News Releases

Our New Part to Play During World Food Safety Day 2020

For Release Upon Receipt - June 8, 2020

St. Augustine

The reality of the scarcity of the world’s resources has become magnified during the COVID-19 global pandemic. Access to safe food or food with low levels of hazards that could lead to food-borne illnesses is critical to our survival. The Department of Food Production in the Faculty of Food and Agriculture at The UWI St. Augustine Campus joins in the international community in commemorating the second observance of World Food Safety Day this Sunday 7, June 2020. The goal is to encourage everyone to live out this year’s theme, “Food Safety, Everyone’s Business”.

All consumers of food have a part to play in keeping food supply chains healthy. World Food Safety Day stresses that whether you grow, process, transport, store, distribute, sell, prepare, serve or consumer food; you have a role to play in keeping food safe. Safe hygiene practices are especially important to stop the spread of COVID-19, but what measures should consumers take to protect their food?

Professor Neela Badrie and Dr Marsha Singh, Coordinators of the Department of Food Production’s Postgraduate Diploma/MSc Agri-Food Safety and Quality Assurance programme dispel misconceptions and provide helpful tips about food safety and COVID-19:

All consumers have a right to safe, healthy and nutritious food. As of now, there is no evidence of COVID-19 transmission through food. Though, the COVID-19 virus can survive on objects and surfaces, it is not known as to how long it can survive on food and what amount of contamination would make a person sick. However, a recent article published in the New England Journal of Medicine 2020 evaluated the survival of the COVID-19 virus on different surfaces. It was reported that the virus can remain viable for up to 72 hours on plastic and stainless steel, up to four hours on copper and up to 24 hours on cardboard. However, this research was conducted under laboratory conditions (controlled relative humidity and temperature) and should be interpreted with caution in the real-life environment.

Although some consumers may perceive that there is a risk of COVID19 infection resulting from open food displays, there is currently no scientific evidence to suggest that food is associated with transmission of the COVID-19 virus. However, it is important to maintain good hygiene practices around open food displays, such as salad bars.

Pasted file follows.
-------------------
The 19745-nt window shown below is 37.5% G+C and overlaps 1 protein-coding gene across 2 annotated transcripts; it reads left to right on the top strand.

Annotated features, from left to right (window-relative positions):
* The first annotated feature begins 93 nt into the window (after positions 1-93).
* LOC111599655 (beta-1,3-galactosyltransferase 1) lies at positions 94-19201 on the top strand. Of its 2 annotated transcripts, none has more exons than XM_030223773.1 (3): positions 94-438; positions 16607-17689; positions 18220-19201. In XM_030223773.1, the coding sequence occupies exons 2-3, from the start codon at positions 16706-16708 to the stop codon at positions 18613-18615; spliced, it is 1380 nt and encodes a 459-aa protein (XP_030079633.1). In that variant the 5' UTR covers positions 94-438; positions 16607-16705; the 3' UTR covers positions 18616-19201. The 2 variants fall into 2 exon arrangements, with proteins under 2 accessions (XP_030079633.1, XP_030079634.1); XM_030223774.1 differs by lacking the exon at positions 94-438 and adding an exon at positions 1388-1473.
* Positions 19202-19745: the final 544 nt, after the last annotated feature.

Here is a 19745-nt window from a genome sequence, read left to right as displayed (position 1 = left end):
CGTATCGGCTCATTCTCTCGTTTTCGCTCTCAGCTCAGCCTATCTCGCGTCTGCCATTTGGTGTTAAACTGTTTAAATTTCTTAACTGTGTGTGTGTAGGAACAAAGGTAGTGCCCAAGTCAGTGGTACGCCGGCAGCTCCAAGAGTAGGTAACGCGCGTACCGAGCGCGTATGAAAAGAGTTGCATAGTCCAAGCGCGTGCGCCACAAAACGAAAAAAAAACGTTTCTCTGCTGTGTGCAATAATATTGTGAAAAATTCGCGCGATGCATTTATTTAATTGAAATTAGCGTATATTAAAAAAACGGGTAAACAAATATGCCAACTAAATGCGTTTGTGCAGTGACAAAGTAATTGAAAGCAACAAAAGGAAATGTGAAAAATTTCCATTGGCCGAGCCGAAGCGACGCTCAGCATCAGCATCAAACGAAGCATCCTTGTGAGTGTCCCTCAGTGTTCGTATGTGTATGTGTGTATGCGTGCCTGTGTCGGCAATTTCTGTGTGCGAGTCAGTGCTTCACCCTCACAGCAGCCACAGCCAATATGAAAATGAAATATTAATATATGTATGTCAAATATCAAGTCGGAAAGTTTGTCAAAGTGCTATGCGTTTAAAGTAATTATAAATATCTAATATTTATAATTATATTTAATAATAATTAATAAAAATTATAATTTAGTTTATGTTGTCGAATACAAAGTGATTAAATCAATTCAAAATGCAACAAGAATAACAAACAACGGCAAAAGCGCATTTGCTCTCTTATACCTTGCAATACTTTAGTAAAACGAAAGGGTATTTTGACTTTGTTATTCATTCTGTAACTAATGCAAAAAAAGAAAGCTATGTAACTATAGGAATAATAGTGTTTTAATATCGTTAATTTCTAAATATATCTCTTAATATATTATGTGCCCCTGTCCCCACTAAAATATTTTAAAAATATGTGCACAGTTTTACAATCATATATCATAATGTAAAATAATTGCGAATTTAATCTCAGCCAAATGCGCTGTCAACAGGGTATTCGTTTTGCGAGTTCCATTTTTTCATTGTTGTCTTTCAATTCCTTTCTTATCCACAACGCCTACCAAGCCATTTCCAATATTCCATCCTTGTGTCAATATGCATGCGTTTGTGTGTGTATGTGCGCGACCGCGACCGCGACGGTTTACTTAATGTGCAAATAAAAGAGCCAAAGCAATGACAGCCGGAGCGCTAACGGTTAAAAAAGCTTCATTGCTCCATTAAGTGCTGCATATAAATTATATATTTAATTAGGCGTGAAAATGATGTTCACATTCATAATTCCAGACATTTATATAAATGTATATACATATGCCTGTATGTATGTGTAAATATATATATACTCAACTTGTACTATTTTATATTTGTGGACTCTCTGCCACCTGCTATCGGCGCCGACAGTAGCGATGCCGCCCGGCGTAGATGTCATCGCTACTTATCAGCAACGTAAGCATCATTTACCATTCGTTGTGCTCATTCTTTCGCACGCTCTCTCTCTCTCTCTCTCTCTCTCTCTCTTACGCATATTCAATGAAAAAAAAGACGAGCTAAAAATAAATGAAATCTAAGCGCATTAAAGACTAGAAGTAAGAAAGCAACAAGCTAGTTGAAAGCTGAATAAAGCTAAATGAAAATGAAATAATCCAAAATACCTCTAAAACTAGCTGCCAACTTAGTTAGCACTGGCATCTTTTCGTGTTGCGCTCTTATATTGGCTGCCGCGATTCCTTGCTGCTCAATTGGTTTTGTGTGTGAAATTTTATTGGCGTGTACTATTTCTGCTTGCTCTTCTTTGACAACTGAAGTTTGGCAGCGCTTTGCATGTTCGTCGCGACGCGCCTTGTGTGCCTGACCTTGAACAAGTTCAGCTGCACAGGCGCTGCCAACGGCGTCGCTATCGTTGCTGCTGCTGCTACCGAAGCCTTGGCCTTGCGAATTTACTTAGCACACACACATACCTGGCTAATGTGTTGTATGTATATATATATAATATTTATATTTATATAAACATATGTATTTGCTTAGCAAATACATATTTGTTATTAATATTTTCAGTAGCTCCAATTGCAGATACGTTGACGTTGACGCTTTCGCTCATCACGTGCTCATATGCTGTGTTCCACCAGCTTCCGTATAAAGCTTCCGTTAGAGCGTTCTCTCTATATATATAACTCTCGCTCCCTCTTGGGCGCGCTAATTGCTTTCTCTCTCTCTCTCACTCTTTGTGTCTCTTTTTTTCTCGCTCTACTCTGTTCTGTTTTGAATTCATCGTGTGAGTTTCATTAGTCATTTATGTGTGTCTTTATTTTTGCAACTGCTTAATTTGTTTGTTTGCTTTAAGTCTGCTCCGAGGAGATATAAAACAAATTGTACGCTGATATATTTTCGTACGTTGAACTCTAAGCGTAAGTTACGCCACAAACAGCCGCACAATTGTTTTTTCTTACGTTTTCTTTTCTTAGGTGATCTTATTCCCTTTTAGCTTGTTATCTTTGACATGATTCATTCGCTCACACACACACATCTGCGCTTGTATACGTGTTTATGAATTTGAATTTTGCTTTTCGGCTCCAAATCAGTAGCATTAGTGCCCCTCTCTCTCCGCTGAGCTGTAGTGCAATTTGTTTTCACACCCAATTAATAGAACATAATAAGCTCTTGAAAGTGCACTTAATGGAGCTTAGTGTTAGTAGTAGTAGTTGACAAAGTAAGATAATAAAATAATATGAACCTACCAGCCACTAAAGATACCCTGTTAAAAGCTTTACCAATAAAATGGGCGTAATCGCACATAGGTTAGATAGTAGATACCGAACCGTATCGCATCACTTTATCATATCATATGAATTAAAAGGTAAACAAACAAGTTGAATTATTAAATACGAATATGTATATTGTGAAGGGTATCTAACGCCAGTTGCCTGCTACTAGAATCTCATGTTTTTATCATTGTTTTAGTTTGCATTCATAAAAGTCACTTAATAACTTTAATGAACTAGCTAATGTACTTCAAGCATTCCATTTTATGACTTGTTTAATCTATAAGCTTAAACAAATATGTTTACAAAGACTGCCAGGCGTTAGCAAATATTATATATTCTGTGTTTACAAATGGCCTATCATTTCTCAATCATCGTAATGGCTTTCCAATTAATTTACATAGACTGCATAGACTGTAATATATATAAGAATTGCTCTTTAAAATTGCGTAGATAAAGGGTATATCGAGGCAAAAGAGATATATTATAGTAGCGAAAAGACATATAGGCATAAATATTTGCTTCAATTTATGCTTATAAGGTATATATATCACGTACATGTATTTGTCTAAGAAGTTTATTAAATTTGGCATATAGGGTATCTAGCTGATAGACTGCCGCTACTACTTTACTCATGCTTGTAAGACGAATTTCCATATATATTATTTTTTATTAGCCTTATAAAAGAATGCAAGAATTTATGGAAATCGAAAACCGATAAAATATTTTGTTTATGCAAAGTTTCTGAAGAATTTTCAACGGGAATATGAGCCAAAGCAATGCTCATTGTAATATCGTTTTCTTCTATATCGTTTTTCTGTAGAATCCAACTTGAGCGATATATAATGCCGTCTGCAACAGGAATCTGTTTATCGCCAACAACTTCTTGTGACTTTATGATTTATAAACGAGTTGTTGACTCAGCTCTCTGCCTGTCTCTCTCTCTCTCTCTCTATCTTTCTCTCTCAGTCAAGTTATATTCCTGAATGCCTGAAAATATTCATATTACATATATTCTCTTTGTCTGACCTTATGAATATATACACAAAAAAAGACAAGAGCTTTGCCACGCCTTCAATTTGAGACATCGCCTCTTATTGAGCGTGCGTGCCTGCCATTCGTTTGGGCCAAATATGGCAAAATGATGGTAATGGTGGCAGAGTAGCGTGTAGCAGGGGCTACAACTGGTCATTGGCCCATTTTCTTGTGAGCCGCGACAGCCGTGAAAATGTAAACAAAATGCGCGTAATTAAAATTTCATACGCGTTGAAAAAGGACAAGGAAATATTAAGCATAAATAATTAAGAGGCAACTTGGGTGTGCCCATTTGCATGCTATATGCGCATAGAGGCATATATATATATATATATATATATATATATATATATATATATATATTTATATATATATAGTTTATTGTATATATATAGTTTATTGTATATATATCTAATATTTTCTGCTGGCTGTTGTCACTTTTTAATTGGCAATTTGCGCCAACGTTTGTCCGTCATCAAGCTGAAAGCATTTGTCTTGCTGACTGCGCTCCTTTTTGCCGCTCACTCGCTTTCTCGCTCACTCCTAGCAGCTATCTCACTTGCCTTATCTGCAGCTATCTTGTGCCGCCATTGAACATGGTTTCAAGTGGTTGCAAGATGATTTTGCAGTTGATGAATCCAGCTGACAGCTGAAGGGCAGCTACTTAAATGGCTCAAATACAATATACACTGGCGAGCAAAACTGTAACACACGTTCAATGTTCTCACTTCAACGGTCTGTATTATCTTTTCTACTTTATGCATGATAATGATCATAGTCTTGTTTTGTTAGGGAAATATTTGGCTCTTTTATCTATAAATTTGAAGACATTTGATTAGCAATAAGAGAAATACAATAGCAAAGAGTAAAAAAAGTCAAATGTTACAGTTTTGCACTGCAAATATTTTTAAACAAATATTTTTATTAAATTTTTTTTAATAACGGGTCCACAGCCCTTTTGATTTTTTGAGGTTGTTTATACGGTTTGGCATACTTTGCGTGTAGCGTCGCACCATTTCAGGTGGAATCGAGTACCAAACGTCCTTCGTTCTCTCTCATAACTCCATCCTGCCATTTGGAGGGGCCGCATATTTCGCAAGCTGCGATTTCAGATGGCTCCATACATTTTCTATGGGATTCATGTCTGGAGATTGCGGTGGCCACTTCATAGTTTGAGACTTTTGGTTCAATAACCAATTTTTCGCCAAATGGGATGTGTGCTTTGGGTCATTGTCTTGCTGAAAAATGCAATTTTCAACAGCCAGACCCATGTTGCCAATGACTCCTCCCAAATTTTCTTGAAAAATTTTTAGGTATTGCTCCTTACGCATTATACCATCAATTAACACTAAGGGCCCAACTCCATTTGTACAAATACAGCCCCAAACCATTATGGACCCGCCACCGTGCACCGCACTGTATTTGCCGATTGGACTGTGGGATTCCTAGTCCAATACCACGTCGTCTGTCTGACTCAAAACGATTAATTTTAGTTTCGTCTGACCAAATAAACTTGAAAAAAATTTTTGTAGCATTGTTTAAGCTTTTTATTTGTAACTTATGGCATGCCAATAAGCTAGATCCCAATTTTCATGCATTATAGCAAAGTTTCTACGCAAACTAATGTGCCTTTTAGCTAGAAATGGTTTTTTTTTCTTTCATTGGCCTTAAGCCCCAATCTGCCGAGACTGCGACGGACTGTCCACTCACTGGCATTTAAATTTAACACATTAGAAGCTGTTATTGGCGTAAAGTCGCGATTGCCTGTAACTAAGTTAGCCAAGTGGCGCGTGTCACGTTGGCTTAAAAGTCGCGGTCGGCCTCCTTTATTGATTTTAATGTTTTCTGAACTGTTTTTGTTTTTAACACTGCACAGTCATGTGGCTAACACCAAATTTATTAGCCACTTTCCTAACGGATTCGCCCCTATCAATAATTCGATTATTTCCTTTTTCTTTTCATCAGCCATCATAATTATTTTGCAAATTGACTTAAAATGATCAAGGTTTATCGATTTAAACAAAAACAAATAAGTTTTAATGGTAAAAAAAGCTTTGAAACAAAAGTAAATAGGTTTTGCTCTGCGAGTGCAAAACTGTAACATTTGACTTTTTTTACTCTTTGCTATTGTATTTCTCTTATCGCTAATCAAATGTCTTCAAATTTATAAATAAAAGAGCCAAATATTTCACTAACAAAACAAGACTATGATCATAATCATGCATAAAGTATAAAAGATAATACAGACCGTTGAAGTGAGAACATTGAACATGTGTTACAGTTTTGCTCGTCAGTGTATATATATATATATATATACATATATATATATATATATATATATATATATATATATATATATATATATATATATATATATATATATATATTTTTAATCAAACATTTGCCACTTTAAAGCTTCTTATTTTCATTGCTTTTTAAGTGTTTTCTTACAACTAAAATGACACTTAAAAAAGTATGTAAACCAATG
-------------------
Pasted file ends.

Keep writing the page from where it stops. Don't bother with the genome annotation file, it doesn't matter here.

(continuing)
Hand-washing is one of the best ways to prevent the spread of many diseases, including COVID-19. It should be done after shopping, before handling and during preparation of foods, before eating and after using the bathroom.  Hands should be washed with soap and water for 20 seconds for general food safety. An alcohol-based hand sanitiser that contains at least 60% alcohol could be used if soap and water are not available. All equipment and surfaces used for food preparation should be washed and sanitised. For good respiratory hygiene, the mouth and nose should be covered when coughing or sneezing.


Notes to Editor

•  For more information about World Food Safety Day, please visit the UN’s website:

•  For more information about the Department of Food Production’s Postgraduate Diploma/MSc Agri-Food Safety and Quality Assurance programme in the Faculty of Food and Agriculture, please visit Applications are open for the 2020/2021 academic year. The deadline for submission is July 10, 2020.




About The UWI

Since its inception in 1948, The University of the West Indies (UWI) has evolved from a fledgling college in Jamaica with 33 students to a full-fledged, regional University with well over 40,000 students. Today, The UWI is the largest, most longstanding higher education provider in the Commonwealth Caribbean, with four campuses in BarbadosJamaicaTrinidad and Tobago, and the Open Campus. The UWI has faculty and students from more than 40 countries and collaborative links with 160 universities globally; it offers undergraduate and postgraduate degree options in Food & Agriculture, Engineering, Humanities & Education, Law, Medical Sciences, Science and Technology, Social Sciences and Sport. The UWI’s seven priority focal areas are linked closely to the priorities identified by CARICOM and take into account such over-arching areas of concern to the region as environmental issues, health and wellness, gender equity and the critical importance of innovation. Website:


(Please note that the proper name of the university is The University of the West Indies, inclusive of the “The”, hence The UWI.)